Farm loan waivers kill credit culture, says Raghuram Rajan
New Delhi: India needs to focus on resolution of farm distress rather than loan waivers which kill the credit culture, former RBI governor Raghuram Rajan said Tuesday.
"First we need to worry about why people are so distressed and angry. There is a lot of agriculture distress. I personally believe that farm loan waivers are not the answers. But there are other answers," he said when asked about what should be the focus for the upcoming elections.
The other focus area should be creation of jobs which the people want, he said here at the launch of his book -- 'The Third Pillar - How Markets and the State leave the Community Behind'.
"I would say that one is start creating those jobs people want. Take care of the distress, but whatever measures you put, put them as a pathway for people to get those jobs rather than standing in the way of getting those jobs...We can talk about the economic reforms that are needed, but jobs are task one," Rajan emphasised.
Several state governments have announced loan waivers for farmers.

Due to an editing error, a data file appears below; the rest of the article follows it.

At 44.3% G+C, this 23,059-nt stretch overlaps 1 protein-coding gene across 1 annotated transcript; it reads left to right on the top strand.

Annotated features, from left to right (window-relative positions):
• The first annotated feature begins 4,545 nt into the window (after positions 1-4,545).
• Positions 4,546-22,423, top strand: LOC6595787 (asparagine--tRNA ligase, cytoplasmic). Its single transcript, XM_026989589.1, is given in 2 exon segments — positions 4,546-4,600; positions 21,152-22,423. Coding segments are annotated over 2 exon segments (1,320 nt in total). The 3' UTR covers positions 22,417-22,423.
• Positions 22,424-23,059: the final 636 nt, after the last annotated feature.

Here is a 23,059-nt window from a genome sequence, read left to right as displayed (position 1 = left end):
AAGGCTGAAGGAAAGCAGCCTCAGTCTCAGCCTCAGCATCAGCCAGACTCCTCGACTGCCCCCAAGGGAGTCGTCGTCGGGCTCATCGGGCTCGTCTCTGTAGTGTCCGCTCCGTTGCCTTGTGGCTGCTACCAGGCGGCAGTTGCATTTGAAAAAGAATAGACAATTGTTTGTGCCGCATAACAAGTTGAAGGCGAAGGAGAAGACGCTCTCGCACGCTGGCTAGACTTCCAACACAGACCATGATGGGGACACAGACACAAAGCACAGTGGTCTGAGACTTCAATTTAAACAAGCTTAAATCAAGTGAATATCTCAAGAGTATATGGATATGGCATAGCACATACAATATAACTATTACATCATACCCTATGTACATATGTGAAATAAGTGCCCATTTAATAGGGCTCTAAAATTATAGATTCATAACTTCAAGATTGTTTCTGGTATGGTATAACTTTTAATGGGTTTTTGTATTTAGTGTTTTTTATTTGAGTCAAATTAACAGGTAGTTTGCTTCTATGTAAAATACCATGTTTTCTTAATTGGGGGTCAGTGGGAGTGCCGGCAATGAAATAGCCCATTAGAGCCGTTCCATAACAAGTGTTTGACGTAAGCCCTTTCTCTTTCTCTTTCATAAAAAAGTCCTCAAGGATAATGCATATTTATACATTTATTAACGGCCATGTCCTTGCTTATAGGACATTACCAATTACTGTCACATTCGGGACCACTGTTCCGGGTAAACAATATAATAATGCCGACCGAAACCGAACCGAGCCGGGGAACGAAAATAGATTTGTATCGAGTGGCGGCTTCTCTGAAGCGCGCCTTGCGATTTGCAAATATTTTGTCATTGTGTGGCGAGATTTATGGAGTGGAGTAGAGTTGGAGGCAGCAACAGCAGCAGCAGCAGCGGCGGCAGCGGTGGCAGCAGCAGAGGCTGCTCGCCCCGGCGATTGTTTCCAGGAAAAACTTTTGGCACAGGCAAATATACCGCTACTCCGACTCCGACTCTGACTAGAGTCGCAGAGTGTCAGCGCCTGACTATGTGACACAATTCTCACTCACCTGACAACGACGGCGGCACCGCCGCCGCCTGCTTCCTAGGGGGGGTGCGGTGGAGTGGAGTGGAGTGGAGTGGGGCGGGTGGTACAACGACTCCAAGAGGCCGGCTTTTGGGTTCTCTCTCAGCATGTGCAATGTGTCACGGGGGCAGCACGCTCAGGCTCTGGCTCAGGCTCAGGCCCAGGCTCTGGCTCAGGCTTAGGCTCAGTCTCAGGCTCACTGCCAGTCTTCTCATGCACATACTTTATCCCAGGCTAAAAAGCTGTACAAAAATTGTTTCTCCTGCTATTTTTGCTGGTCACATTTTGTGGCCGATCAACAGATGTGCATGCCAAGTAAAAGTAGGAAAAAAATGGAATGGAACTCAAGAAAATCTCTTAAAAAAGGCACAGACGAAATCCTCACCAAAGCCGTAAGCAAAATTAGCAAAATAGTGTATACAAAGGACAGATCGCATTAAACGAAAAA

Referring to the issue of farm distress, he said loan waivers cover only those farmers who have taken loans from the formal system.
"I do worry about waiving loans because it only targeted to those farmers who have taken loans from the system, not the poorer farmers who have loans from the money lenders or an agricultural worker who never got a loan in the first place. So I would rather have a better targeted system," he said.
"That is why I have always said that farm loan waivers are problematic and various bankers have also opined that it kills the credit culture. It's very difficult to lend to those people once again. So they also suffer in credit down the line even though they may get some short-run benefit. So those are my objections," he added.
He further said targeted transfers to the very poor have become a staple of capitalism and that is a part of the safety net.
"...what we see in this country is a number of political parties are saying we have become wealthy enough to be able to do it. But it still means it has to be done carefully and effectively, not layering one on top of another," Rajan said.
When asked whether he would like to return to India in public service or even a political role, he said, "I am very happy where I am. But if there is an opportunity to be of use I will always be there."
On whether the Rashtriya Swayamsevak Sangh (RSS) is a threat to India's composite culture, Rajan said: "I do not have any doubt there are good people in RSS...It is not an indictment of every person there."
"But the aim of majoritarian organisations is what I am more worried about. My worry is a very diverse country like India which has so many minorities, religion, ethnic groups, we simply cannot afford to say he belongs and she doesn't".
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